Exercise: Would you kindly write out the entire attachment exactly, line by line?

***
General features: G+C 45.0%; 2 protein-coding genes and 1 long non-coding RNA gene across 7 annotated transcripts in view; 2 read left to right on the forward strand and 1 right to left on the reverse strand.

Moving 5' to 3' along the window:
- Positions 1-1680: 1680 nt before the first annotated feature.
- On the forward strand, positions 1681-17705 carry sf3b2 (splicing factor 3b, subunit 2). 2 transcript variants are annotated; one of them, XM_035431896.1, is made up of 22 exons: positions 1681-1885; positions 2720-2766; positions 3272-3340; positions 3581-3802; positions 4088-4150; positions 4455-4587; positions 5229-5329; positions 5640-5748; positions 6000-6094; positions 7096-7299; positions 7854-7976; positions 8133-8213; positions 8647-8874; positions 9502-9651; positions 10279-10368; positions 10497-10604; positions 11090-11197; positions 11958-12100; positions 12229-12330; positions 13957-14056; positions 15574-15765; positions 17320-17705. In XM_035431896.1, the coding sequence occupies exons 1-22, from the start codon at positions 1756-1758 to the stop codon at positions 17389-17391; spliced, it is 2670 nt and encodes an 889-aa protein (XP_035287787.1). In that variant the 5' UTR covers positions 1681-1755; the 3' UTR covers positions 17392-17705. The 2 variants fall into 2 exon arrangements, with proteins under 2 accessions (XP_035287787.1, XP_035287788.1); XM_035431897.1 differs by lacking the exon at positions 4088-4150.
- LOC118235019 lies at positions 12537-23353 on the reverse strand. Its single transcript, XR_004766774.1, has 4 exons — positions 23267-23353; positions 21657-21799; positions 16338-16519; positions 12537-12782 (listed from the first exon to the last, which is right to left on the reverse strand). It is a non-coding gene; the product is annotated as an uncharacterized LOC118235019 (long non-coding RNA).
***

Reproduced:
General features: G+C 45.0%; 2 protein-coding genes and 1 long non-coding RNA gene across 7 annotated transcripts in view; 2 read left to right on the forward strand and 1 right to left on the reverse strand.

Moving 5' to 3' along the window:
- Positions 1-1680: 1680 nt before the first annotated feature.
- On the forward strand, positions 1681-17705 carry sf3b2 (splicing factor 3b, subunit 2). 2 transcript variants are annotated; one of them, XM_035431896.1, is made up of 22 exons: positions 1681-1885; positions 2720-2766; positions 3272-3340; positions 3581-3802; positions 4088-4150; positions 4455-4587; positions 5229-5329; positions 5640-5748; positions 6000-6094; positions 7096-7299; positions 7854-7976; positions 8133-8213; positions 8647-8874; positions 9502-9651; positions 10279-10368; positions 10497-10604; positions 11090-11197; positions 11958-12100; positions 12229-12330; positions 13957-14056; positions 15574-15765; positions 17320-17705. In XM_035431896.1, the coding sequence occupies exons 1-22, from the start codon at positions 1756-1758 to the stop codon at positions 17389-17391; spliced, it is 2670 nt and encodes an 889-aa protein (XP_035287787.1). In that variant the 5' UTR covers positions 1681-1755; the 3' UTR covers positions 17392-17705. The 2 variants fall into 2 exon arrangements, with proteins under 2 accessions (XP_035287787.1, XP_035287788.1); XM_035431897.1 differs by lacking the exon at positions 4088-4150.
- LOC118235019 lies at positions 12537-23353 on the reverse strand. Its single transcript, XR_004766774.1, has 4 exons — positions 23267-23353; positions 21657-21799; positions 16338-16519; positions 12537-12782 (listed from the first exon to the last, which is right to left on the reverse strand). It is a non-coding gene; the product is annotated as an uncharacterized LOC118235019 (long non-coding RNA).